A stock split is a corporate action in which a company divides its existing shares into multiple shares. The total value of all the shares remains the same, but the number of shares outstanding increases. For example, in a 2-for-1 stock split, each shareholder would receive an additional share for every share they hold. As a result, the stock price is proportionally reduced. A stock split does not impact the overall ownership or value of the company but aims to increase the liquidity and accessibility of the shares, making them more affordable to a larger number of investors.
A stock split is usually represented using a ratio, such as 2-for-1, 3-for-1, or 5-for-1. After the split, the price per share will decrease, but the total market value of the shares held by an investor will remain the same.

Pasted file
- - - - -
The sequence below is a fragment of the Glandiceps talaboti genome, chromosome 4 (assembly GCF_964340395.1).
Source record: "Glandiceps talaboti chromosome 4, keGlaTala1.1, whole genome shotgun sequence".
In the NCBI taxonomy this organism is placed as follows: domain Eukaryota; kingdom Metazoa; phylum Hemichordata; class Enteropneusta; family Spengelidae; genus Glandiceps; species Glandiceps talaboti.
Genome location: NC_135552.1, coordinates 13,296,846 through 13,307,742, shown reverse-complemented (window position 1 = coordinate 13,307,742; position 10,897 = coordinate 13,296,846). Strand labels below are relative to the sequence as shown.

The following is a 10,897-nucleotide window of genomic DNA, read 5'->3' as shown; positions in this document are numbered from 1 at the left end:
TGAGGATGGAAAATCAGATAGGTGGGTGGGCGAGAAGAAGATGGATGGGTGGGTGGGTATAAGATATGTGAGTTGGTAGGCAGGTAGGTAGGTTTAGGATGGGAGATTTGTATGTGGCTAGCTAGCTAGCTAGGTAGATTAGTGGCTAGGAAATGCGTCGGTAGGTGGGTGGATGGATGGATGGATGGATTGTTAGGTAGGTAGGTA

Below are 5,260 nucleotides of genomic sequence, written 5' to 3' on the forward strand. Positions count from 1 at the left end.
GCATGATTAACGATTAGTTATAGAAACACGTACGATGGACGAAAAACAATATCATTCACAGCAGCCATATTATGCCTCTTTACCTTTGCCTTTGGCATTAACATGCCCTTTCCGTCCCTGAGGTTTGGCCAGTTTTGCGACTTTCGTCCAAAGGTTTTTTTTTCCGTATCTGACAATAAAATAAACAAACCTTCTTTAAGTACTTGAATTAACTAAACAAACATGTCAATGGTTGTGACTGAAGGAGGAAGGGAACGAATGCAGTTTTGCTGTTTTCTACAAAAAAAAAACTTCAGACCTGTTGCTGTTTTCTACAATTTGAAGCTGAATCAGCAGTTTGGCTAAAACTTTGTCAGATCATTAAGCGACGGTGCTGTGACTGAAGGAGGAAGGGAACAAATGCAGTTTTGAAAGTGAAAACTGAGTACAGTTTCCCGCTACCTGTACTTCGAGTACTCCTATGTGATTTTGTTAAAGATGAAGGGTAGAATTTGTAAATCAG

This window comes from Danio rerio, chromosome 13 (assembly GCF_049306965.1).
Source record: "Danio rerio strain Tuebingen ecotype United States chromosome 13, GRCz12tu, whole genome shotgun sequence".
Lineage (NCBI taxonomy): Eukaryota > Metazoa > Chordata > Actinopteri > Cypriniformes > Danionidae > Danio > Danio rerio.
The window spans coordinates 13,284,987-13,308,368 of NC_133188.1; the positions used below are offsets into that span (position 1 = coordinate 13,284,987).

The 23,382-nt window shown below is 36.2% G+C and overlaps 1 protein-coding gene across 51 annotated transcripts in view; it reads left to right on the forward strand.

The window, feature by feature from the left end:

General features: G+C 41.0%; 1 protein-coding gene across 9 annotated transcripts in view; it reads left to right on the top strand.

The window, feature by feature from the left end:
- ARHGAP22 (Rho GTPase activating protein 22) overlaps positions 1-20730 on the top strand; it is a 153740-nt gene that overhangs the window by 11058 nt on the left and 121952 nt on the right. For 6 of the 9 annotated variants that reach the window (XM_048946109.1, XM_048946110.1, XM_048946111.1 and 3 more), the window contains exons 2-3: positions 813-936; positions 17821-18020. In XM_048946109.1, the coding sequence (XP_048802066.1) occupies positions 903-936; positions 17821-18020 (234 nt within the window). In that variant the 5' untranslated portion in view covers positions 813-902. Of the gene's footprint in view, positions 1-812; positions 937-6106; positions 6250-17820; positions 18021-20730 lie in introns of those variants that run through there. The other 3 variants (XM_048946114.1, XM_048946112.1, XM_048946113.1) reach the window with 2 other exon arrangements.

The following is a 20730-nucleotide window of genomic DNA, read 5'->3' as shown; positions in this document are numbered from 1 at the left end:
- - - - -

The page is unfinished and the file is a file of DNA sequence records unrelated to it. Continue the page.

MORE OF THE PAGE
For example, let's say a company's stock is trading at $100 per share, and it decides to do a 2-for-1 stock split. After the split, each shareholder will receive an additional share for every share they hold. So, if an investor previously had 100 shares, they will now have 200 shares. However, the stock price will be adjusted to $50 per share (100/2).
Stock splits are usually done by companies whose shares have become expensive for individual investors to purchase. By reducing the share price through a split, the company aims to make the shares more affordable and increase the trading activity in the stock, attracting more investors.